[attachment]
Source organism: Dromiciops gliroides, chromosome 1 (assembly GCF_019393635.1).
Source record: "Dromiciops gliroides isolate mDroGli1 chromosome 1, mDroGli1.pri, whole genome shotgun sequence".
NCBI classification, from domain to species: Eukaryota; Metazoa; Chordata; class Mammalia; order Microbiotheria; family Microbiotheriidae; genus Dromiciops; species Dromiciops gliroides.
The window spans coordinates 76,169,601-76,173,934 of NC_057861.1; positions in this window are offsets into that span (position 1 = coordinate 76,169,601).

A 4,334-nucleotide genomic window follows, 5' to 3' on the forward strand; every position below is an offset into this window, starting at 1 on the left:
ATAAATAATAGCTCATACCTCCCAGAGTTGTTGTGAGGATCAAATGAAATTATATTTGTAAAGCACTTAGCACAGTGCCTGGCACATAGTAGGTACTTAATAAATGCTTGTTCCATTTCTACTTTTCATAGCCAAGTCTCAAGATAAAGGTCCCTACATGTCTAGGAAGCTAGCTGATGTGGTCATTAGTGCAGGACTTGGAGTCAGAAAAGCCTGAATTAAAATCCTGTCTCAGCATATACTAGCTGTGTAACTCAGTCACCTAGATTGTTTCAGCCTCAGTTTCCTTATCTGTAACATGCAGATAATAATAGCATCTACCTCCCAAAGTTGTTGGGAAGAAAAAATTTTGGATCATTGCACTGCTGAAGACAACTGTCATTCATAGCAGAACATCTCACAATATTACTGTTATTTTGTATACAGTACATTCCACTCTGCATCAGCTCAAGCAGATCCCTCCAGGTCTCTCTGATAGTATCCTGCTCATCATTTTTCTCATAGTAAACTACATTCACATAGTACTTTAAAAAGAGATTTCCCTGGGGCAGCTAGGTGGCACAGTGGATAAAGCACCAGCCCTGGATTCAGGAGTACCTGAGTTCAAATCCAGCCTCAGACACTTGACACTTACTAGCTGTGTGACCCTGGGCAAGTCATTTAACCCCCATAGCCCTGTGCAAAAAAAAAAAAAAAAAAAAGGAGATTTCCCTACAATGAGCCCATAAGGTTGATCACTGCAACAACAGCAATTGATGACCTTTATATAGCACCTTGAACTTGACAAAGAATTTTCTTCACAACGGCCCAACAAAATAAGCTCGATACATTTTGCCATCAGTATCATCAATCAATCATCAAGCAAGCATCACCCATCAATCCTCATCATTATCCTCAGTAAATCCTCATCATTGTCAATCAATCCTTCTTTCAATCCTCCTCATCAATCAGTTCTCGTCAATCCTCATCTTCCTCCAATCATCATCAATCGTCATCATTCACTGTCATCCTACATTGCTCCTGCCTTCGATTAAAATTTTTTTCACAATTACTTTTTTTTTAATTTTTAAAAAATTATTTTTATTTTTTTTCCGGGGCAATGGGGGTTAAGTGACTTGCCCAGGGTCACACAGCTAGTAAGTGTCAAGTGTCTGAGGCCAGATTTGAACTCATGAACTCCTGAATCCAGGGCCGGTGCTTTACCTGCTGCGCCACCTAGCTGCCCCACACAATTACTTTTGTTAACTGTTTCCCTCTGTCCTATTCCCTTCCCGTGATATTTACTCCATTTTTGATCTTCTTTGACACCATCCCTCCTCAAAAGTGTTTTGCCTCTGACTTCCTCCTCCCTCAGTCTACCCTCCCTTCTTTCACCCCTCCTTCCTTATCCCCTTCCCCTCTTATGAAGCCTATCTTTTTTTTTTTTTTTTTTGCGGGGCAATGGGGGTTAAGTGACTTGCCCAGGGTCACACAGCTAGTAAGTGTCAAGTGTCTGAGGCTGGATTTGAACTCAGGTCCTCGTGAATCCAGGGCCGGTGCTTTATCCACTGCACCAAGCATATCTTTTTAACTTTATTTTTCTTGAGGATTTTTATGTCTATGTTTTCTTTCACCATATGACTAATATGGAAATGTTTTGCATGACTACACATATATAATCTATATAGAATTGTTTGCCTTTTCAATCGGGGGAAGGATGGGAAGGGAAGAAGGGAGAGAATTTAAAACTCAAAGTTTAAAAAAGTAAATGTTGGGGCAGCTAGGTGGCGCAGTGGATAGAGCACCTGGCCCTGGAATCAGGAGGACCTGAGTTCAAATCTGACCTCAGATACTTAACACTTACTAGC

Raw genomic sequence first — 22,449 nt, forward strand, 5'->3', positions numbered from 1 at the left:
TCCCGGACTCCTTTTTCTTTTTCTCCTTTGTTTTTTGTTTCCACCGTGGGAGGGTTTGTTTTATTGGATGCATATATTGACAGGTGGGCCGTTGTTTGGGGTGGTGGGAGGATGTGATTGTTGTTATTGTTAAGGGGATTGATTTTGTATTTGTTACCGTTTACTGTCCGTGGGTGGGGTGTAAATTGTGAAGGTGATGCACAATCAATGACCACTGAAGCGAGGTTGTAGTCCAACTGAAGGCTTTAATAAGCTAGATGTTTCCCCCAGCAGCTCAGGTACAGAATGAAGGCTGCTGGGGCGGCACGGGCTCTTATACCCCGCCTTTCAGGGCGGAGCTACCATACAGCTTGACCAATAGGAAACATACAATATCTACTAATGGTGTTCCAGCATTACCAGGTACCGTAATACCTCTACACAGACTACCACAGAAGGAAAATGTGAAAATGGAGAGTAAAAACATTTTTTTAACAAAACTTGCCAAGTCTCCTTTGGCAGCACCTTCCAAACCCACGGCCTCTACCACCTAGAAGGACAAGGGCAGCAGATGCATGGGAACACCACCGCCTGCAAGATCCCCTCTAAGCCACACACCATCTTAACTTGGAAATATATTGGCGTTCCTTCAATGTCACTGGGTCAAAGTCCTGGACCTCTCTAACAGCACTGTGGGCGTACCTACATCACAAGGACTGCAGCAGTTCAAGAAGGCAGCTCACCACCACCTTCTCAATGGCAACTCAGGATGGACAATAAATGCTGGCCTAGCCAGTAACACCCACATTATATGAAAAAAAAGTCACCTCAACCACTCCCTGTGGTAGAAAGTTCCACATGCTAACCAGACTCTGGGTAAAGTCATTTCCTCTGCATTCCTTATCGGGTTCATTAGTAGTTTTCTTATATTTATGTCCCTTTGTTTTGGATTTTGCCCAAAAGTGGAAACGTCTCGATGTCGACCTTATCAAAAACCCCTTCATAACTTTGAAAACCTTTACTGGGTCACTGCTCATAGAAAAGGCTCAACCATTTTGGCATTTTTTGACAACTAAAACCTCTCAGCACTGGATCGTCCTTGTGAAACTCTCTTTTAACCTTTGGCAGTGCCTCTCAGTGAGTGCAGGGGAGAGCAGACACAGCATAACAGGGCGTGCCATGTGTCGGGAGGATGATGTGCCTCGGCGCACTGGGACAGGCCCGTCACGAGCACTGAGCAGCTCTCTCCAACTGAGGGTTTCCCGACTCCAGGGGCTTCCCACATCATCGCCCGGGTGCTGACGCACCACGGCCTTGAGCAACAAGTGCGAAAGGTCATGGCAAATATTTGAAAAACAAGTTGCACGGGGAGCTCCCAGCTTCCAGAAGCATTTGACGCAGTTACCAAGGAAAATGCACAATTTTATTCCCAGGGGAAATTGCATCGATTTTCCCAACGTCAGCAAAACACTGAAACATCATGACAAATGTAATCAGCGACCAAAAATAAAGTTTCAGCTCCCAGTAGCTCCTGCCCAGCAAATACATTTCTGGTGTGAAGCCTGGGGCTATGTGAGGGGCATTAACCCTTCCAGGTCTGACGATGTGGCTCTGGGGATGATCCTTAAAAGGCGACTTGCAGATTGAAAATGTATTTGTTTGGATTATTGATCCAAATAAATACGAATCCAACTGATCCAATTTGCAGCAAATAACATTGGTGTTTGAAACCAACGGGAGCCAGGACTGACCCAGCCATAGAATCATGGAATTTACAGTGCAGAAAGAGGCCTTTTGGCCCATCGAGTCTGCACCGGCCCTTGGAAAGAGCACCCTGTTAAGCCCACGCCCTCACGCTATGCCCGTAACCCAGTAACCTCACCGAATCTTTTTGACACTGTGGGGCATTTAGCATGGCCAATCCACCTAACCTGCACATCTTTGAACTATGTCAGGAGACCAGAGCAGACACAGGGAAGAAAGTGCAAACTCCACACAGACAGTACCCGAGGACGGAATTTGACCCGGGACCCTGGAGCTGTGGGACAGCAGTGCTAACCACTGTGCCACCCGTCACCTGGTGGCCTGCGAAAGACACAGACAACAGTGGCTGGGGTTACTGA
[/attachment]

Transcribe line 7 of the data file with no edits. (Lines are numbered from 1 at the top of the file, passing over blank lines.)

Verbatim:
Raw genomic sequence first — 22,449 nt, forward strand, 5'->3', positions numbered from 1 at the left: